An adage in Software Engineering goes like
Before software can be reusable it first has to be usable.
— Ralph Johnson
Reusability is a highly desirable attribute in Software Engineering. It is known to save time (at times) and it makes robust software. It’s the magic bullet! There are various levels at which reusability can be achieved in both ‘the what’ and ‘the how’ aspects in software. Achieving high degree of reusability is hard, it takes effort in that direction. For any enterprise the relevant questions will be what is the cost of making software highly reusable, next is when to put in the effort to build reusability into software, and how much would be gained in return.
Let us take these questions one by one.
What is the cost of building in reusability?
For the uninitiated, the cost seems to be negligible. It is often underestimated and taken for granted that if good design principles / coding practices are followed, it will result into good amount of reusability. In theory, following good design practices will make code more readable and do what it is supposed to in an elegant, efficient and sophisticated way. It will not however, always make it reusable. Maintainability is the quality which should be at the centre of concern, maintainability and reuse are related in a vague way. If the software is dominating or even surviving well for over 5 or more years that means it is maintainable and a lot of code base / components are being reused, it is serving the requirements for a long duration.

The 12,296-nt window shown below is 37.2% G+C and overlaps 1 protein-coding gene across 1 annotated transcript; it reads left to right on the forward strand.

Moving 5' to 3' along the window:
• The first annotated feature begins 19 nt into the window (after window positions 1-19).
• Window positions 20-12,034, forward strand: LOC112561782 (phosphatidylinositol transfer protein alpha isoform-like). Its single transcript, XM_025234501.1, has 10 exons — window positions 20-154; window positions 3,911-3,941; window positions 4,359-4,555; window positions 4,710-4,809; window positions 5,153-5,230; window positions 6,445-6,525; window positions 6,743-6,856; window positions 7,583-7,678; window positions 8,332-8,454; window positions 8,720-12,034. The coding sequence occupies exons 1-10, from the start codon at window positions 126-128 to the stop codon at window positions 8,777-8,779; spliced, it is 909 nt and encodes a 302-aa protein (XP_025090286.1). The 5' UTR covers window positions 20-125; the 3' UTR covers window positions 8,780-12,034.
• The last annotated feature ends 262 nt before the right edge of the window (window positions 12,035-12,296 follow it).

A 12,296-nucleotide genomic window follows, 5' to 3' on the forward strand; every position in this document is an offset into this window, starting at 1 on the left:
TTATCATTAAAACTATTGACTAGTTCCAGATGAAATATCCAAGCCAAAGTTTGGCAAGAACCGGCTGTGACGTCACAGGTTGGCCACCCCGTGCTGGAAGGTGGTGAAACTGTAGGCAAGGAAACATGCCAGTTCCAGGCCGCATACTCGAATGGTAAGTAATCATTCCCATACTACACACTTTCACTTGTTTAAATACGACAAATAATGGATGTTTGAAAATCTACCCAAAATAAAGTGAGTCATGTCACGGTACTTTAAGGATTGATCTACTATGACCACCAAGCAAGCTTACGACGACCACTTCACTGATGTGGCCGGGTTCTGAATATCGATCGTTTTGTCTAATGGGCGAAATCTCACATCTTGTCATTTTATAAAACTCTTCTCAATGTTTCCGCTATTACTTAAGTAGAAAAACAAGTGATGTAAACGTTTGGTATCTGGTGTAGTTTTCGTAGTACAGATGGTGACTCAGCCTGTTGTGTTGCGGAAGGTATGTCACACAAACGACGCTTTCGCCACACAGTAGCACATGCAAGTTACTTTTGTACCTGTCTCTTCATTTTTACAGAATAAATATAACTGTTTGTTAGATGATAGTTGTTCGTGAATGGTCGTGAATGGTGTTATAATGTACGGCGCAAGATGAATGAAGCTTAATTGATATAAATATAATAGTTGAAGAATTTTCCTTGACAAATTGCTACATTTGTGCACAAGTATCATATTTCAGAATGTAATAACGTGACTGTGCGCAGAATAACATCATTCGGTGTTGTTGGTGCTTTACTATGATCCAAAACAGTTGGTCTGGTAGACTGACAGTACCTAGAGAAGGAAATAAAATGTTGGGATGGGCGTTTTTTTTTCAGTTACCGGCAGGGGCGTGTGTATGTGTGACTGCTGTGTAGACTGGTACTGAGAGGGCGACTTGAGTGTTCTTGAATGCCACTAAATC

Generality (spectrum of reuse) and abstractness are directly related, the more generic it is, the more abstract it becomes.
If software requirements are being thought of from a generic perspective in order to serve a wider audience, they will be more abstract and disconnected from the direct user requirements. That means the drive for developing is not coming from the core business it is something which has to be… invented. As an example, consider computer games, an engine is something which is reusable, while a game may not be. Building an engine without real requirements, trying to imagine what future games might need is a tough ask, and a bit academic in nature. It needs time and expertise to know the domain before something like this can be done. Building an engine however, is for a very high level of reuse, probably considering 100s of games being churned out using it. It is a complete software in itself whose core requirement is being reusable and doing everything what a game needs. The customers are developers. As one can observe, the scope of building an engine is exponentially growing and so it’s cost! It would be a big decision to invest into building something like this upfront.
Next level (lower) would be frameworks, then services, libraries, components and then code. The cost involved would go up as the generality increases. Building new languages, database engines, frameworks involve a huge cost. Sometimes the business might want to build engines or invent things to be ahead of the competition and maybe forecast returns in future, for that the other side of business needs to sustain the cost of building reusability.